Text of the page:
Ron Francis says that when he extended Bill Peters' contract in 2016 while the two were with the Carolina Hurricanes, he felt the physical abuse allegation involving Peters and former Hurricanes defenseman Michal Jordan had been dealt with.
“We looked where the team was and how it was playing,” Francis, the former Hurricanes general manager, told the Seattle Times' Geoff Baker. “It was moving in the right direction ... And quite honestly, we looked at that (physical abuse) situation. We addressed it and we felt it was behind him.”
On Nov. 26, Jordan tweeted that during his time in Carolina, Peters kicked him and punched another player in the head on the bench during a game. Francis didn't provide a direct answer when asked if he'd handle the situation differently given the recent abuse allegations against numerous hockey coaches.
“I think you deal with it the best you can with the situation you have at the time,” he said. “... I don’t claim to be perfect. I make mistakes. I try to learn every day from the people I talk with in situations."
Francis said in a Nov. 30 statement that a group of players and hockey staff members told him about the Peters incidents at the time - which would have been between 2014 and 2016 - and he "took immediate action to address the matter and briefed ownership."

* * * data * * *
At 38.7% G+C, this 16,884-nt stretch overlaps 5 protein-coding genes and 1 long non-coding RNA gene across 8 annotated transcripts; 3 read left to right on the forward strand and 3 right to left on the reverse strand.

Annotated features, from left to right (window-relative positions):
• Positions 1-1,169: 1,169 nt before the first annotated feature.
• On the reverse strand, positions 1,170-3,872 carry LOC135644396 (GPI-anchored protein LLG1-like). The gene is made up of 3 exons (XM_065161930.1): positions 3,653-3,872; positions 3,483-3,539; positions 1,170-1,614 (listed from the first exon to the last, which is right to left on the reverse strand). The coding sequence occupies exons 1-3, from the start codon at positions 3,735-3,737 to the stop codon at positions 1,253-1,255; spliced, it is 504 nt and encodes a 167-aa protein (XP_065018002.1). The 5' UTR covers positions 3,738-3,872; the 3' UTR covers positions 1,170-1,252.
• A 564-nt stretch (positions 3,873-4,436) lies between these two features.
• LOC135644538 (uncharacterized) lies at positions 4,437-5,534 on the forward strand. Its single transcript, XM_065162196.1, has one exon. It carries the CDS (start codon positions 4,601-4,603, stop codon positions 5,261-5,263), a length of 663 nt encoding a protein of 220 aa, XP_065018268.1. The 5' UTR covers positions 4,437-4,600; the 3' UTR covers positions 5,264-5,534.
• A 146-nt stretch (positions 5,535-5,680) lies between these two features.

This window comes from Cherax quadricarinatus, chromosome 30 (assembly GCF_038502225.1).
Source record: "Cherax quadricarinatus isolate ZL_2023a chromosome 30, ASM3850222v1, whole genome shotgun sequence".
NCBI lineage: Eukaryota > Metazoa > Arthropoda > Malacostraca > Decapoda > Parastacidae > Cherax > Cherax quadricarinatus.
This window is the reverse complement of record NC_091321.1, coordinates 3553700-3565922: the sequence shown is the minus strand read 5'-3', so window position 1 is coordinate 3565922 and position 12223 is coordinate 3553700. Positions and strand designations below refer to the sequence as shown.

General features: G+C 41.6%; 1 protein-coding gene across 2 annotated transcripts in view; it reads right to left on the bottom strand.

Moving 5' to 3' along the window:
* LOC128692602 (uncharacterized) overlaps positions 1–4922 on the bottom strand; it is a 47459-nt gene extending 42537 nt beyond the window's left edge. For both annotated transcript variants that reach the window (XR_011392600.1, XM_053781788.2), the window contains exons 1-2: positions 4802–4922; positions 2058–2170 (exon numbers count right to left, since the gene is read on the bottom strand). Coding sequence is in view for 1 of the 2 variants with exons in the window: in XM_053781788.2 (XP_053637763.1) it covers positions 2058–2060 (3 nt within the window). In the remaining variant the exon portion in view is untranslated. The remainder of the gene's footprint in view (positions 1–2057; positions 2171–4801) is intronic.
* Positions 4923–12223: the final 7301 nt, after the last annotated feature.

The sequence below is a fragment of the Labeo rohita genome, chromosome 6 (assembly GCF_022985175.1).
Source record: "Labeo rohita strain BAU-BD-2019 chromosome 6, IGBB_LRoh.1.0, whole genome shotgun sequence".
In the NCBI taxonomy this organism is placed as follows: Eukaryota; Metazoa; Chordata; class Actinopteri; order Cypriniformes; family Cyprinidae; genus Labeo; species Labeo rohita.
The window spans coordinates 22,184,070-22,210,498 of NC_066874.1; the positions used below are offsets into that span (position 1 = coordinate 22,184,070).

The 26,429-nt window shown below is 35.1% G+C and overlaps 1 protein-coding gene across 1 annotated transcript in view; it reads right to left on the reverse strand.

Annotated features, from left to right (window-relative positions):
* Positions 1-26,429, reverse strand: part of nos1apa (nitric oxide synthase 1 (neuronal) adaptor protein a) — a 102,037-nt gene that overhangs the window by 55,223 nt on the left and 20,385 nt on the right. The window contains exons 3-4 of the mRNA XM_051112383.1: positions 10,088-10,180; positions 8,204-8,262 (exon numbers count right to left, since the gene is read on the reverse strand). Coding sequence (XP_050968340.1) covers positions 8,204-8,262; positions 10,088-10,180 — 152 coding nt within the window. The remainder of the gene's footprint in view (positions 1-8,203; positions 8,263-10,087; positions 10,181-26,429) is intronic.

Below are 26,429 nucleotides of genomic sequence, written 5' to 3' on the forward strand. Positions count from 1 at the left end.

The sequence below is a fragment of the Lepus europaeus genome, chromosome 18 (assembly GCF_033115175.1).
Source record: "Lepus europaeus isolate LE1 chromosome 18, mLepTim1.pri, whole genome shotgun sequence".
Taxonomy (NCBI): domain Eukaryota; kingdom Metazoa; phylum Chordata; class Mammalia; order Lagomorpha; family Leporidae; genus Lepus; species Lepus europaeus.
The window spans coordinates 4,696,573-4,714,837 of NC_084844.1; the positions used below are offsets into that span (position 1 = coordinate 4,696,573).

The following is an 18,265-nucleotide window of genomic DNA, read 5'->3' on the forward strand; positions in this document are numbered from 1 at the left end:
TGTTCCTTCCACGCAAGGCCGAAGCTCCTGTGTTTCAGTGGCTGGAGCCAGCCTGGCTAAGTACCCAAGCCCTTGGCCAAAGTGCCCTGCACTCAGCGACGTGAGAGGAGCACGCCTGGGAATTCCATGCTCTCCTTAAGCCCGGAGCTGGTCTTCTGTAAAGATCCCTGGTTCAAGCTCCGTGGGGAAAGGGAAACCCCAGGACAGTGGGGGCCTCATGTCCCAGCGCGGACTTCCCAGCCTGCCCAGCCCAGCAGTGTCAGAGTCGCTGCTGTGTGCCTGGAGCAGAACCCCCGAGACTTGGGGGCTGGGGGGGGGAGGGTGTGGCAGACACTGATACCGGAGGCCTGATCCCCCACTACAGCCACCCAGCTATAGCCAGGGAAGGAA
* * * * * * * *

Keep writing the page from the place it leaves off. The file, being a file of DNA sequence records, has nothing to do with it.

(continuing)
The 56-year-old gave his account of the events after former Carolina majority owner Peter Karmanos claimed he wasn't informed of the incidents. Karmanos said he would have fired Peters "in a nanosecond" had Francis made him aware of the physical abuse allegations.
The Calgary Flames also conducted an investigation into Peters' actions following Akim Aliu's revelation that the coach directed the N-word toward him multiple times while the two were with the AHL's Rockford IceHogs in 2009-10. Peters, who had been at the helm in Calgary since 2018, resigned from his post with the Flames in November 2019.
On Tuesday, NHL commissioner Gary Bettman laid out the league's initial plan to address inappropriate conduct, which included a zero-tolerance policy for teams not reporting incidents, a mandatory diversity and inclusion program for coaches and top-level executives, and a potential whistleblower hotline.